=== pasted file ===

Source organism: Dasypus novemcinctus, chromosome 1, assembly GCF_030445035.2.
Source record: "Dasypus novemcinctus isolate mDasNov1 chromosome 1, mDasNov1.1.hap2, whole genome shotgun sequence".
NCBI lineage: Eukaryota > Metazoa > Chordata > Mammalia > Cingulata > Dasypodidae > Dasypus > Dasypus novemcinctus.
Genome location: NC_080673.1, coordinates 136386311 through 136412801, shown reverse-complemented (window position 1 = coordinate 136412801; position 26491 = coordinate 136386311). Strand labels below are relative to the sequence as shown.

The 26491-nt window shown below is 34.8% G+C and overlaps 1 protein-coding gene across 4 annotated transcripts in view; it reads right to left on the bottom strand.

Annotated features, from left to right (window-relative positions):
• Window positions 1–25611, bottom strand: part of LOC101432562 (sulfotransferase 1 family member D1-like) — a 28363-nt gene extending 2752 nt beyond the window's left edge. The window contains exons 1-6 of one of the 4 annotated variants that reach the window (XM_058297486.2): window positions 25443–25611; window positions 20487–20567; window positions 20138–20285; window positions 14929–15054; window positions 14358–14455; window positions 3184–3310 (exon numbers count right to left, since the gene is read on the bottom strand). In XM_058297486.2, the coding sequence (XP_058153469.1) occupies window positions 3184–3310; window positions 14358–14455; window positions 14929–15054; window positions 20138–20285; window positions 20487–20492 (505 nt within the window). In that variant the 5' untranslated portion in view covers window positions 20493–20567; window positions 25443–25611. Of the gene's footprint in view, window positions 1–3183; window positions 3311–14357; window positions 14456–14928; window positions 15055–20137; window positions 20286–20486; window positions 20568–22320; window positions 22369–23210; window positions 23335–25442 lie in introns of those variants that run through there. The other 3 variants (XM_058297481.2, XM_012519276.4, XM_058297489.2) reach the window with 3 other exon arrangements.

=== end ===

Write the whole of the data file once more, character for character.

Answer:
Source organism: Dasypus novemcinctus, chromosome 1, assembly GCF_030445035.2.
Source record: "Dasypus novemcinctus isolate mDasNov1 chromosome 1, mDasNov1.1.hap2, whole genome shotgun sequence".
NCBI lineage: Eukaryota > Metazoa > Chordata > Mammalia > Cingulata > Dasypodidae > Dasypus > Dasypus novemcinctus.
Genome location: NC_080673.1, coordinates 136386311 through 136412801, shown reverse-complemented (window position 1 = coordinate 136412801; position 26491 = coordinate 136386311). Strand labels below are relative to the sequence as shown.

The 26491-nt window shown below is 34.8% G+C and overlaps 1 protein-coding gene across 4 annotated transcripts in view; it reads right to left on the bottom strand.

Annotated features, from left to right (window-relative positions):
• Window positions 1–25611, bottom strand: part of LOC101432562 (sulfotransferase 1 family member D1-like) — a 28363-nt gene extending 2752 nt beyond the window's left edge. The window contains exons 1-6 of one of the 4 annotated variants that reach the window (XM_058297486.2): window positions 25443–25611; window positions 20487–20567; window positions 20138–20285; window positions 14929–15054; window positions 14358–14455; window positions 3184–3310 (exon numbers count right to left, since the gene is read on the bottom strand). In XM_058297486.2, the coding sequence (XP_058153469.1) occupies window positions 3184–3310; window positions 14358–14455; window positions 14929–15054; window positions 20138–20285; window positions 20487–20492 (505 nt within the window). In that variant the 5' untranslated portion in view covers window positions 20493–20567; window positions 25443–25611. Of the gene's footprint in view, window positions 1–3183; window positions 3311–14357; window positions 14456–14928; window positions 15055–20137; window positions 20286–20486; window positions 20568–22320; window positions 22369–23210; window positions 23335–25442 lie in introns of those variants that run through there. The other 3 variants (XM_058297481.2, XM_012519276.4, XM_058297489.2) reach the window with 3 other exon arrangements.